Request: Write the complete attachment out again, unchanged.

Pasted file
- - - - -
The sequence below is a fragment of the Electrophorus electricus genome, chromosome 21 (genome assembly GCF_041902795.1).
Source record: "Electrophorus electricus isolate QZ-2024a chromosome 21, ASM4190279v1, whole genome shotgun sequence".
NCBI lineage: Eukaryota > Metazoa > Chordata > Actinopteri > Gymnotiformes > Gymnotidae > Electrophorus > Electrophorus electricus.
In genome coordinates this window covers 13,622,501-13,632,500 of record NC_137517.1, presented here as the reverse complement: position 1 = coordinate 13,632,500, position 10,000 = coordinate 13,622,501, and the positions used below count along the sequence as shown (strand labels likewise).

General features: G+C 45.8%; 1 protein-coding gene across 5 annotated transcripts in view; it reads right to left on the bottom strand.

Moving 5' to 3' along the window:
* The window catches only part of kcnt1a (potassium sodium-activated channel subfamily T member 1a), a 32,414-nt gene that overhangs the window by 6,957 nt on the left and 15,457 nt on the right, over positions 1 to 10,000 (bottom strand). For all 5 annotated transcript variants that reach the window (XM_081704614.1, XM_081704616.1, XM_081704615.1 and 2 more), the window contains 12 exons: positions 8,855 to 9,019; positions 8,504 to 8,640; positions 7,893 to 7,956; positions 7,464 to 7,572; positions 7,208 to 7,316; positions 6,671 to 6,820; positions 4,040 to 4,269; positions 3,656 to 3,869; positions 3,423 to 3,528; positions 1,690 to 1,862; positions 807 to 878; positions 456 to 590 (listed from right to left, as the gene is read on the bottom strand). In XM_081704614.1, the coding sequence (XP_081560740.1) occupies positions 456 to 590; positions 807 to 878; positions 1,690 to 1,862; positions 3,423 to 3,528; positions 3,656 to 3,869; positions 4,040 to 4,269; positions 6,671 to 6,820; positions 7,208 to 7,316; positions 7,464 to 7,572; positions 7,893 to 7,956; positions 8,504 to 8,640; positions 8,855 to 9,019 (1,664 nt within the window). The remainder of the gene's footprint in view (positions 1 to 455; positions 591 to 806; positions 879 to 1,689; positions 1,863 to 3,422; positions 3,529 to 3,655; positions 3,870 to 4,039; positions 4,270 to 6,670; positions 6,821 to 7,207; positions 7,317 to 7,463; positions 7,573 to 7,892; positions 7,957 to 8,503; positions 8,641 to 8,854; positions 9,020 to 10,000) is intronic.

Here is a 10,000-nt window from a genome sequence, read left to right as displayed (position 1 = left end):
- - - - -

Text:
The sequence below is a fragment of the Electrophorus electricus genome, chromosome 21 (genome assembly GCF_041902795.1).
Source record: "Electrophorus electricus isolate QZ-2024a chromosome 21, ASM4190279v1, whole genome shotgun sequence".
NCBI lineage: Eukaryota > Metazoa > Chordata > Actinopteri > Gymnotiformes > Gymnotidae > Electrophorus > Electrophorus electricus.
In genome coordinates this window covers 13,622,501-13,632,500 of record NC_137517.1, presented here as the reverse complement: position 1 = coordinate 13,632,500, position 10,000 = coordinate 13,622,501, and the positions used below count along the sequence as shown (strand labels likewise).

General features: G+C 45.8%; 1 protein-coding gene across 5 annotated transcripts in view; it reads right to left on the bottom strand.

Moving 5' to 3' along the window:
* The window catches only part of kcnt1a (potassium sodium-activated channel subfamily T member 1a), a 32,414-nt gene that overhangs the window by 6,957 nt on the left and 15,457 nt on the right, over positions 1 to 10,000 (bottom strand). For all 5 annotated transcript variants that reach the window (XM_081704614.1, XM_081704616.1, XM_081704615.1 and 2 more), the window contains 12 exons: positions 8,855 to 9,019; positions 8,504 to 8,640; positions 7,893 to 7,956; positions 7,464 to 7,572; positions 7,208 to 7,316; positions 6,671 to 6,820; positions 4,040 to 4,269; positions 3,656 to 3,869; positions 3,423 to 3,528; positions 1,690 to 1,862; positions 807 to 878; positions 456 to 590 (listed from right to left, as the gene is read on the bottom strand). In XM_081704614.1, the coding sequence (XP_081560740.1) occupies positions 456 to 590; positions 807 to 878; positions 1,690 to 1,862; positions 3,423 to 3,528; positions 3,656 to 3,869; positions 4,040 to 4,269; positions 6,671 to 6,820; positions 7,208 to 7,316; positions 7,464 to 7,572; positions 7,893 to 7,956; positions 8,504 to 8,640; positions 8,855 to 9,019 (1,664 nt within the window). The remainder of the gene's footprint in view (positions 1 to 455; positions 591 to 806; positions 879 to 1,689; positions 1,863 to 3,422; positions 3,529 to 3,655; positions 3,870 to 4,039; positions 4,270 to 6,670; positions 6,821 to 7,207; positions 7,317 to 7,463; positions 7,573 to 7,892; positions 7,957 to 8,503; positions 8,641 to 8,854; positions 9,020 to 10,000) is intronic.

Here is a 10,000-nt window from a genome sequence, read left to right as displayed (position 1 = left end):